According to the World Health Organisation (WHO),
Postpartum haemorrhage (PPH) is a major cause of mortality, morbidity and long term disability related to pregnancy and childbirth.
About 26% of maternal deaths due to bleeding in sub-Saharan Africa were directly related to a lack of blood. In Nigeria, those who have visited hospitals for childbirth know that the husband (or any other willing relative) of the woman in labour must donate blood, as transfusion might be required to save the life of the woman in labour, or her newborn. In many cases, husbands and relatives were unable to donate for different reasons. Often, one of such reasons simply is apprehension.
Some studies analyse socio-demographic characteristics and reasons for refusal of voluntary blood donation. Illiteracy and lack of formal education, as well as misunderstanding or lack of awareness of use of blood transfusions were identified as some of them. But voluntary blood donation should be a priority to increase access to safe blood.
Many women who required blood transfusion lost their lives because there was no blood or ready donors. In Nigeria, 0.3 blood units per 1000 population was collected in 2016, whereas Nigeria needs 10 blood units per 1000 population to be able to say that we have adequate blood supply to save the lives of pregnant women and newborns.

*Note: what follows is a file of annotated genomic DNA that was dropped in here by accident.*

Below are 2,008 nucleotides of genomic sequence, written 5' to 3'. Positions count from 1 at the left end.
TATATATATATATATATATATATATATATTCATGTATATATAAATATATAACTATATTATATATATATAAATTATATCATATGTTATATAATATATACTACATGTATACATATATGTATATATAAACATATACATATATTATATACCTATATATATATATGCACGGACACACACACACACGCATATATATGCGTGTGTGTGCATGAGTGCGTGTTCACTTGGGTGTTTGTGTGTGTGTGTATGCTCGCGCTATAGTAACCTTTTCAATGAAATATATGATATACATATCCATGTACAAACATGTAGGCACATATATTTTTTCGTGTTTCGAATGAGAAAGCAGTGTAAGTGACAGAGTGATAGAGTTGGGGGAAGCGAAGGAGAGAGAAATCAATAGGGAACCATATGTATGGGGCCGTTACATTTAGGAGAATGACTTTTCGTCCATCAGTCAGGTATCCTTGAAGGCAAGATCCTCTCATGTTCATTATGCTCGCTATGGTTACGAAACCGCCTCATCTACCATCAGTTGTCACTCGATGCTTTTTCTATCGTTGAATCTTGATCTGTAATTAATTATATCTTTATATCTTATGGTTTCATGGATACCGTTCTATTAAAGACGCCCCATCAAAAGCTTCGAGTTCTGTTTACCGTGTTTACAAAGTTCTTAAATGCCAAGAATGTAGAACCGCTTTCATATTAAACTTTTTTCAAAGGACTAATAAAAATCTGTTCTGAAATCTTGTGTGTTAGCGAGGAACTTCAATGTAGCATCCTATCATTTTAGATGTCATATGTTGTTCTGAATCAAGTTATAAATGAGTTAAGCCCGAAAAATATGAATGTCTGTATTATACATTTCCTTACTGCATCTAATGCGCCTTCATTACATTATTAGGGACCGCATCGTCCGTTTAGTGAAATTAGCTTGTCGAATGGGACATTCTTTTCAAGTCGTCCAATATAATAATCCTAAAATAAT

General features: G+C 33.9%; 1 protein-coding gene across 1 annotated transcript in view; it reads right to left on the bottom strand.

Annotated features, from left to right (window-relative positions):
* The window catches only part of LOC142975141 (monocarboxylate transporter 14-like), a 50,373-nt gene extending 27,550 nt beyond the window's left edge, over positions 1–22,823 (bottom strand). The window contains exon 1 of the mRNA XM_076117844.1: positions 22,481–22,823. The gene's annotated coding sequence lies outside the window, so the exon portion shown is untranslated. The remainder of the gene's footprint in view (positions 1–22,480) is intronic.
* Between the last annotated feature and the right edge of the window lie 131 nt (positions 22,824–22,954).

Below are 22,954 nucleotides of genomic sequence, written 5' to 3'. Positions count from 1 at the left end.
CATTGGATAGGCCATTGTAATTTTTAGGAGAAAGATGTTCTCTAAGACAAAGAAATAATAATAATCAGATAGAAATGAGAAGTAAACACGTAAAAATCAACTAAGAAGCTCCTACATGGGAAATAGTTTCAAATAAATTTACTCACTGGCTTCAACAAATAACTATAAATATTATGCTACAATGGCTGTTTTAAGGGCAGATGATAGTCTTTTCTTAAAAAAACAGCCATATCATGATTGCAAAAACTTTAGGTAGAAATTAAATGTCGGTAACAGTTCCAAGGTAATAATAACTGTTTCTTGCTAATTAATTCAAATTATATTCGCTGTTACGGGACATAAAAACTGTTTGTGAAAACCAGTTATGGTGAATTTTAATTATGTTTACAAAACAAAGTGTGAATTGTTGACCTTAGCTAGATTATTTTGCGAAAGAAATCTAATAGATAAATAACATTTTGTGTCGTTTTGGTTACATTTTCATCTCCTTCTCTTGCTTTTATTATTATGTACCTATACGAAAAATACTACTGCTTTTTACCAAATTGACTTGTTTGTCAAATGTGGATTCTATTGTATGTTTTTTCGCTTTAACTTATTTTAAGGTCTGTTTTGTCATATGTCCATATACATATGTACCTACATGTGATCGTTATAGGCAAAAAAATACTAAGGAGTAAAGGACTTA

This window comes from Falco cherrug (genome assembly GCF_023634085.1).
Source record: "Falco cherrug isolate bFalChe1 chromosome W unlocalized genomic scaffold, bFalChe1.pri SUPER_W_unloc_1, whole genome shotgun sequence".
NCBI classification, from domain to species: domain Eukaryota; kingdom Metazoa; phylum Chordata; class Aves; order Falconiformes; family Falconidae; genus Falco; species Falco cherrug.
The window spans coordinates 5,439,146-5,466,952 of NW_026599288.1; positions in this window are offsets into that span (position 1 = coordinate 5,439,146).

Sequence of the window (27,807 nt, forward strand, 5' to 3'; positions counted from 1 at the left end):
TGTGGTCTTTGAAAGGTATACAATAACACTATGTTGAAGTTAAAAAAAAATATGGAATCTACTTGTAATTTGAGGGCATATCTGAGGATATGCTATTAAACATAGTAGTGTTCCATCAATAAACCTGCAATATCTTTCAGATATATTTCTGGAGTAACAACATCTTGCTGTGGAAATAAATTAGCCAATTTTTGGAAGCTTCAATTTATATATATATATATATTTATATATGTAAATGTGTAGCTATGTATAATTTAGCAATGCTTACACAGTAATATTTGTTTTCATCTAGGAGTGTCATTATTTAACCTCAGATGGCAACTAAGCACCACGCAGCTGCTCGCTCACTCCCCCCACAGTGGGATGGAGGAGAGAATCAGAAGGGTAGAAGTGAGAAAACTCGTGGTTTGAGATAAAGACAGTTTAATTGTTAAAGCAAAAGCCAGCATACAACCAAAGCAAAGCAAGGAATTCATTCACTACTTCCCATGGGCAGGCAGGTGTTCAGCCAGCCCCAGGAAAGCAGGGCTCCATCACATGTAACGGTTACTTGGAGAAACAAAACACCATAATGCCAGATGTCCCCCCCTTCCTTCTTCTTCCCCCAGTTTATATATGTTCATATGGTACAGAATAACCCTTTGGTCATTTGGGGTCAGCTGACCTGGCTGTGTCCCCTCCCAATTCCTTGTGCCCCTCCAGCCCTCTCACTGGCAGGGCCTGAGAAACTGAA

As we join the rest of the world to celebrate the 2017 World Blood Donor Day, MamaYe strongly believes that it is possible to reach the maximum requirement in blood donation. This is because of efforts of MamaYe Super Activists in Bauchi, Gombe and Lagos States who are intensifying awareness on the importance of blood donation to help pregnant women and newborns survival.
A MamaYe Super Activist in Bauchi, Umar Danjalingo, is a serial blood donor who has donated 38 times. He obliges to donate blood anytime he is in good condition to do so. The Super Activists also have a database of voluntary blood donors who have pledged to oblige anytime they are called to donate blood.
Our Super Activists hold talks to encourage people in their communities to donate blood. The awareness on blood donation by other numerous organisations is also increasing, but so should be the units of blood that Nigeria is able to collect. These efforts will have to be intensified if we want to collect the adequate quantity that Nigeria requires.
Blood replacement or adequate blood supply cannot be acquired by any other means than through human beings donating voluntarily. To this end, we must appreciate and celebrate the un-sung blood donors, and encourage others to do so voluntarily. This is in line with one of the WHO’s objectives of 2017 commemoration of World Blood Donor Day,
to celebrate and thank individuals who donate blood regularly and to encourage young people to become new donors as well.
You can take action and make a life-saving change for mothers and babies.
Want to give blood to save a mama and her baby?
Please contact: NBTS, No.39, Abidjan Street, Zone 3, Wuse, Abuja, FCT, NigeriaPhone: +234 (0)7088370905.